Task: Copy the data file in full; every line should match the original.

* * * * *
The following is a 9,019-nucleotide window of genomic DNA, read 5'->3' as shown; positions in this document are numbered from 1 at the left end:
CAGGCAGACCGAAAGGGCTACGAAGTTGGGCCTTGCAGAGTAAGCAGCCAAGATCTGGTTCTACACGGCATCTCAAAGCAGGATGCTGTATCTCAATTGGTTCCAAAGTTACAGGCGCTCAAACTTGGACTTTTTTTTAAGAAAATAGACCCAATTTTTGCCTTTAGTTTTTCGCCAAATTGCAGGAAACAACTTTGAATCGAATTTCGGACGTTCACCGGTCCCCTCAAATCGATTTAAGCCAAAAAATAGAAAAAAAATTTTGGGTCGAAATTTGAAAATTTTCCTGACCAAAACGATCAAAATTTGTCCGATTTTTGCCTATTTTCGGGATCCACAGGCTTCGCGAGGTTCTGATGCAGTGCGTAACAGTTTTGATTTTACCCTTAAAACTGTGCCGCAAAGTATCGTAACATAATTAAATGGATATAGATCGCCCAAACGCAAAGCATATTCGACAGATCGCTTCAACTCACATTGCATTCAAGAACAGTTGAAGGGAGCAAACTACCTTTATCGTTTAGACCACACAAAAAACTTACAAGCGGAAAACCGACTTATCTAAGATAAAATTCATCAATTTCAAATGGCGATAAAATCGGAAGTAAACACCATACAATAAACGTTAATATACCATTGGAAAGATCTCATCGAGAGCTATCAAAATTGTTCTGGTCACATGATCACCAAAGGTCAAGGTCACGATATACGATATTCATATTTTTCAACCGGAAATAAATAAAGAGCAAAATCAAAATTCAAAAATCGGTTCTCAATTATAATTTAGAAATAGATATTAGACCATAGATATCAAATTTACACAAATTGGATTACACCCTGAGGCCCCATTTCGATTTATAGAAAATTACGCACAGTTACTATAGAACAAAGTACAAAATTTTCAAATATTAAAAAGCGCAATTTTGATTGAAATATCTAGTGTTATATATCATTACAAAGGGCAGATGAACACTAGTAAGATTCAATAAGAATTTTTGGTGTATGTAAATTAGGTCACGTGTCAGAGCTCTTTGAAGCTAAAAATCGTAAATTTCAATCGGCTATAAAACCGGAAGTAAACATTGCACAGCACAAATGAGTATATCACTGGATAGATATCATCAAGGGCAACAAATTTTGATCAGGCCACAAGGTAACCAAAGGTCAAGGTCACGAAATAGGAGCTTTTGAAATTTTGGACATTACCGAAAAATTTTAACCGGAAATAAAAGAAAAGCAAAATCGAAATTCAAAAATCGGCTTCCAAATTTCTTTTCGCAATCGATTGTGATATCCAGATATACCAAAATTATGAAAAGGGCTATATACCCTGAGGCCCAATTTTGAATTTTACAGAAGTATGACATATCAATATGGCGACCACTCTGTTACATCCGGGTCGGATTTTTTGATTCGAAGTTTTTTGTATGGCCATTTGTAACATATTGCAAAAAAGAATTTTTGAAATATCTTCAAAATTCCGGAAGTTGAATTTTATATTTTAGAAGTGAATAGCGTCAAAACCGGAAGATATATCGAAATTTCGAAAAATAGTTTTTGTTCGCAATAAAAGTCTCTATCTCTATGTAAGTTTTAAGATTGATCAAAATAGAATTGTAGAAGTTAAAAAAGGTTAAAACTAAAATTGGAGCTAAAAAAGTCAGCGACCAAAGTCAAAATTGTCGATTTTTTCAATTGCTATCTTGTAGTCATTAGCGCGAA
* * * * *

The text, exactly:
The following is a 9,019-nucleotide window of genomic DNA, read 5'->3' as shown; positions in this document are numbered from 1 at the left end:
CAGGCAGACCGAAAGGGCTACGAAGTTGGGCCTTGCAGAGTAAGCAGCCAAGATCTGGTTCTACACGGCATCTCAAAGCAGGATGCTGTATCTCAATTGGTTCCAAAGTTACAGGCGCTCAAACTTGGACTTTTTTTTAAGAAAATAGACCCAATTTTTGCCTTTAGTTTTTCGCCAAATTGCAGGAAACAACTTTGAATCGAATTTCGGACGTTCACCGGTCCCCTCAAATCGATTTAAGCCAAAAAATAGAAAAAAAATTTTGGGTCGAAATTTGAAAATTTTCCTGACCAAAACGATCAAAATTTGTCCGATTTTTGCCTATTTTCGGGATCCACAGGCTTCGCGAGGTTCTGATGCAGTGCGTAACAGTTTTGATTTTACCCTTAAAACTGTGCCGCAAAGTATCGTAACATAATTAAATGGATATAGATCGCCCAAACGCAAAGCATATTCGACAGATCGCTTCAACTCACATTGCATTCAAGAACAGTTGAAGGGAGCAAACTACCTTTATCGTTTAGACCACACAAAAAACTTACAAGCGGAAAACCGACTTATCTAAGATAAAATTCATCAATTTCAAATGGCGATAAAATCGGAAGTAAACACCATACAATAAACGTTAATATACCATTGGAAAGATCTCATCGAGAGCTATCAAAATTGTTCTGGTCACATGATCACCAAAGGTCAAGGTCACGATATACGATATTCATATTTTTCAACCGGAAATAAATAAAGAGCAAAATCAAAATTCAAAAATCGGTTCTCAATTATAATTTAGAAATAGATATTAGACCATAGATATCAAATTTACACAAATTGGATTACACCCTGAGGCCCCATTTCGATTTATAGAAAATTACGCACAGTTACTATAGAACAAAGTACAAAATTTTCAAATATTAAAAAGCGCAATTTTGATTGAAATATCTAGTGTTATATATCATTACAAAGGGCAGATGAACACTAGTAAGATTCAATAAGAATTTTTGGTGTATGTAAATTAGGTCACGTGTCAGAGCTCTTTGAAGCTAAAAATCGTAAATTTCAATCGGCTATAAAACCGGAAGTAAACATTGCACAGCACAAATGAGTATATCACTGGATAGATATCATCAAGGGCAACAAATTTTGATCAGGCCACAAGGTAACCAAAGGTCAAGGTCACGAAATAGGAGCTTTTGAAATTTTGGACATTACCGAAAAATTTTAACCGGAAATAAAAGAAAAGCAAAATCGAAATTCAAAAATCGGCTTCCAAATTTCTTTTCGCAATCGATTGTGATATCCAGATATACCAAAATTATGAAAAGGGCTATATACCCTGAGGCCCAATTTTGAATTTTACAGAAGTATGACATATCAATATGGCGACCACTCTGTTACATCCGGGTCGGATTTTTTGATTCGAAGTTTTTTGTATGGCCATTTGTAACATATTGCAAAAAAGAATTTTTGAAATATCTTCAAAATTCCGGAAGTTGAATTTTATATTTTAGAAGTGAATAGCGTCAAAACCGGAAGATATATCGAAATTTCGAAAAATAGTTTTTGTTCGCAATAAAAGTCTCTATCTCTATGTAAGTTTTAAGATTGATCAAAATAGAATTGTAGAAGTTAAAAAAGGTTAAAACTAAAATTGGAGCTAAAAAAGTCAGCGACCAAAGTCAAAATTGTCGATTTTTTCAATTGCTATCTTGTAGTCATTAGCGCGAA